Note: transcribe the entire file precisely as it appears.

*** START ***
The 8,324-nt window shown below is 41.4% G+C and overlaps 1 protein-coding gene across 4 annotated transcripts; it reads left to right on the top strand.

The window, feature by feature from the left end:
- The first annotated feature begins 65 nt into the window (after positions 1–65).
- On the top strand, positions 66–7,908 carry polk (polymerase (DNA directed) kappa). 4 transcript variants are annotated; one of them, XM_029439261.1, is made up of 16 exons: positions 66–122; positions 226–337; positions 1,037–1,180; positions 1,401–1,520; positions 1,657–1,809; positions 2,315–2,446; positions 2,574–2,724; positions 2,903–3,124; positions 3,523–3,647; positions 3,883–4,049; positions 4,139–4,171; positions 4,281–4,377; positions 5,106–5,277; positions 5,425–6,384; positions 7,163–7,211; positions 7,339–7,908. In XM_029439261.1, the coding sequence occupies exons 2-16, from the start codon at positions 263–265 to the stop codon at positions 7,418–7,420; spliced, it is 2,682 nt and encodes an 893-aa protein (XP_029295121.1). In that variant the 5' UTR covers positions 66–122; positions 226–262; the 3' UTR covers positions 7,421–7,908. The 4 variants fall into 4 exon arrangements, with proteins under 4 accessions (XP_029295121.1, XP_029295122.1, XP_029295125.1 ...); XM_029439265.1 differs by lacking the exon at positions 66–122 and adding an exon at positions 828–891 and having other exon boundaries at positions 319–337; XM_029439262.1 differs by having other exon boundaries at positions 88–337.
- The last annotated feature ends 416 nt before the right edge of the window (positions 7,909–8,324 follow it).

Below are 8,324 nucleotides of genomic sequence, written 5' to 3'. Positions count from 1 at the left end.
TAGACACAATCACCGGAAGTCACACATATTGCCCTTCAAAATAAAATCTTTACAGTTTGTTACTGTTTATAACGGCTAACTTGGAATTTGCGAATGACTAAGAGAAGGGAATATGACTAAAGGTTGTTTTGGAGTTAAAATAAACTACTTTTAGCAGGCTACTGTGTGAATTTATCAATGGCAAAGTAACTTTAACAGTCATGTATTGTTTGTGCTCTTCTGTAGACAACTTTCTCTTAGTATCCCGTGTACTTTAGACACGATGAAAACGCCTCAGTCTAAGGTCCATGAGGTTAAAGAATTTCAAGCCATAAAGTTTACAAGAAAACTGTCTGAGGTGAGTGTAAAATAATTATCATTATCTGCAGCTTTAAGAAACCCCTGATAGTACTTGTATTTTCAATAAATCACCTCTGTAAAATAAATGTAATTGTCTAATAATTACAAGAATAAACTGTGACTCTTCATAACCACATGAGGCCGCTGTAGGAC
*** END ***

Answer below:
The 8,324-nt window shown below is 41.4% G+C and overlaps 1 protein-coding gene across 4 annotated transcripts; it reads left to right on the top strand.

The window, feature by feature from the left end:
- The first annotated feature begins 65 nt into the window (after positions 1–65).
- On the top strand, positions 66–7,908 carry polk (polymerase (DNA directed) kappa). 4 transcript variants are annotated; one of them, XM_029439261.1, is made up of 16 exons: positions 66–122; positions 226–337; positions 1,037–1,180; positions 1,401–1,520; positions 1,657–1,809; positions 2,315–2,446; positions 2,574–2,724; positions 2,903–3,124; positions 3,523–3,647; positions 3,883–4,049; positions 4,139–4,171; positions 4,281–4,377; positions 5,106–5,277; positions 5,425–6,384; positions 7,163–7,211; positions 7,339–7,908. In XM_029439261.1, the coding sequence occupies exons 2-16, from the start codon at positions 263–265 to the stop codon at positions 7,418–7,420; spliced, it is 2,682 nt and encodes an 893-aa protein (XP_029295121.1). In that variant the 5' UTR covers positions 66–122; positions 226–262; the 3' UTR covers positions 7,421–7,908. The 4 variants fall into 4 exon arrangements, with proteins under 4 accessions (XP_029295121.1, XP_029295122.1, XP_029295125.1 ...); XM_029439265.1 differs by lacking the exon at positions 66–122 and adding an exon at positions 828–891 and having other exon boundaries at positions 319–337; XM_029439262.1 differs by having other exon boundaries at positions 88–337.
- The last annotated feature ends 416 nt before the right edge of the window (positions 7,909–8,324 follow it).

Below are 8,324 nucleotides of genomic sequence, written 5' to 3'. Positions count from 1 at the left end.
TAGACACAATCACCGGAAGTCACACATATTGCCCTTCAAAATAAAATCTTTACAGTTTGTTACTGTTTATAACGGCTAACTTGGAATTTGCGAATGACTAAGAGAAGGGAATATGACTAAAGGTTGTTTTGGAGTTAAAATAAACTACTTTTAGCAGGCTACTGTGTGAATTTATCAATGGCAAAGTAACTTTAACAGTCATGTATTGTTTGTGCTCTTCTGTAGACAACTTTCTCTTAGTATCCCGTGTACTTTAGACACGATGAAAACGCCTCAGTCTAAGGTCCATGAGGTTAAAGAATTTCAAGCCATAAAGTTTACAAGAAAACTGTCTGAGGTGAGTGTAAAATAATTATCATTATCTGCAGCTTTAAGAAACCCCTGATAGTACTTGTATTTTCAATAAATCACCTCTGTAAAATAAATGTAATTGTCTAATAATTACAAGAATAAACTGTGACTCTTCATAACCACATGAGGCCGCTGTAGGAC